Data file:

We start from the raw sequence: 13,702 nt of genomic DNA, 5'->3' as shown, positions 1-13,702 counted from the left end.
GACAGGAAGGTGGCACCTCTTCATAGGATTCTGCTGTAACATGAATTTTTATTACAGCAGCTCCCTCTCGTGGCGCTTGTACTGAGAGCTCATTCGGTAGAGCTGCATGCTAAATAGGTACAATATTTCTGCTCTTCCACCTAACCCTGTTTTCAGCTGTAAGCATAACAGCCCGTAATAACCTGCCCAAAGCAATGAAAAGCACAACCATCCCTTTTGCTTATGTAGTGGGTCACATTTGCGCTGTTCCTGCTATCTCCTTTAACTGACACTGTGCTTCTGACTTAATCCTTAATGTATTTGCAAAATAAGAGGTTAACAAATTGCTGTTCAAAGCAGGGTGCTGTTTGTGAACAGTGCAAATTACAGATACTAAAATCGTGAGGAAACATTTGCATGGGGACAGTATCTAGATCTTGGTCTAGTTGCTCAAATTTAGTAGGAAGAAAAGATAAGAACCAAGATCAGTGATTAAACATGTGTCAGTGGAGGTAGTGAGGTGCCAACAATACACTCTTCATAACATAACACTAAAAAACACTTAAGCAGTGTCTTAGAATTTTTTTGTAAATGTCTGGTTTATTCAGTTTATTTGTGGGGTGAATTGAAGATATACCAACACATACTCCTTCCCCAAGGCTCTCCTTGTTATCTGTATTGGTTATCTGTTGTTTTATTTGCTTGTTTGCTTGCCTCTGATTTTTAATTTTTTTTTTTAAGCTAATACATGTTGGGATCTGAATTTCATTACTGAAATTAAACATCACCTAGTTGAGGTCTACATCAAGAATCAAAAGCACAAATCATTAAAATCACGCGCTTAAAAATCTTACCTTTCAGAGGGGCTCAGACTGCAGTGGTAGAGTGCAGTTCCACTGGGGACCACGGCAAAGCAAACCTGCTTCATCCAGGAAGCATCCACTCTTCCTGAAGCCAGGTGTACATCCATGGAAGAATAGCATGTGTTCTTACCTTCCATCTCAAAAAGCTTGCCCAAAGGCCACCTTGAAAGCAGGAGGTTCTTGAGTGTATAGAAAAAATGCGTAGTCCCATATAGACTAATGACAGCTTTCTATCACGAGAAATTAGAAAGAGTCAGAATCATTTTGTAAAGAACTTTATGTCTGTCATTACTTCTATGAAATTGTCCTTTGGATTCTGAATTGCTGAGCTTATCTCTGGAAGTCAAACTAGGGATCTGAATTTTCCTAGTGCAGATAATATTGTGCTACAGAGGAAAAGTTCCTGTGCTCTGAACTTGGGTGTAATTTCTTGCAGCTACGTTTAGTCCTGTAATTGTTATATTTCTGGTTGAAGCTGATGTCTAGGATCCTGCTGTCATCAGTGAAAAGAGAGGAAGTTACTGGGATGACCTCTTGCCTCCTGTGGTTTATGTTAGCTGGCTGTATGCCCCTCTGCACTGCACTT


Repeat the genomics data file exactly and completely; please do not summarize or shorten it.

We start from the raw sequence: 13,702 nt of genomic DNA, 5'->3' as shown, positions 1-13,702 counted from the left end.
GACAGGAAGGTGGCACCTCTTCATAGGATTCTGCTGTAACATGAATTTTTATTACAGCAGCTCCCTCTCGTGGCGCTTGTACTGAGAGCTCATTCGGTAGAGCTGCATGCTAAATAGGTACAATATTTCTGCTCTTCCACCTAACCCTGTTTTCAGCTGTAAGCATAACAGCCCGTAATAACCTGCCCAAAGCAATGAAAAGCACAACCATCCCTTTTGCTTATGTAGTGGGTCACATTTGCGCTGTTCCTGCTATCTCCTTTAACTGACACTGTGCTTCTGACTTAATCCTTAATGTATTTGCAAAATAAGAGGTTAACAAATTGCTGTTCAAAGCAGGGTGCTGTTTGTGAACAGTGCAAATTACAGATACTAAAATCGTGAGGAAACATTTGCATGGGGACAGTATCTAGATCTTGGTCTAGTTGCTCAAATTTAGTAGGAAGAAAAGATAAGAACCAAGATCAGTGATTAAACATGTGTCAGTGGAGGTAGTGAGGTGCCAACAATACACTCTTCATAACATAACACTAAAAAACACTTAAGCAGTGTCTTAGAATTTTTTTGTAAATGTCTGGTTTATTCAGTTTATTTGTGGGGTGAATTGAAGATATACCAACACATACTCCTTCCCCAAGGCTCTCCTTGTTATCTGTATTGGTTATCTGTTGTTTTATTTGCTTGTTTGCTTGCCTCTGATTTTTAATTTTTTTTTTTAAGCTAATACATGTTGGGATCTGAATTTCATTACTGAAATTAAACATCACCTAGTTGAGGTCTACATCAAGAATCAAAAGCACAAATCATTAAAATCACGCGCTTAAAAATCTTACCTTTCAGAGGGGCTCAGACTGCAGTGGTAGAGTGCAGTTCCACTGGGGACCACGGCAAAGCAAACCTGCTTCATCCAGGAAGCATCCACTCTTCCTGAAGCCAGGTGTACATCCATGGAAGAATAGCATGTGTTCTTACCTTCCATCTCAAAAAGCTTGCCCAAAGGCCACCTTGAAAGCAGGAGGTTCTTGAGTGTATAGAAAAAATGCGTAGTCCCATATAGACTAATGACAGCTTTCTATCACGAGAAATTAGAAAGAGTCAGAATCATTTTGTAAAGAACTTTATGTCTGTCATTACTTCTATGAAATTGTCCTTTGGATTCTGAATTGCTGAGCTTATCTCTGGAAGTCAAACTAGGGATCTGAATTTTCCTAGTGCAGATAATATTGTGCTACAGAGGAAAAGTTCCTGTGCTCTGAACTTGGGTGTAATTTCTTGCAGCTACGTTTAGTCCTGTAATTGTTATATTTCTGGTTGAAGCTGATGTCTAGGATCCTGCTGTCATCAGTGAAAAGAGAGGAAGTTACTGGGATGACCTCTTGCCTCCTGTGGTTTATGTTAGCTGGCTGTATGCCCCTCTGCACTGCACTT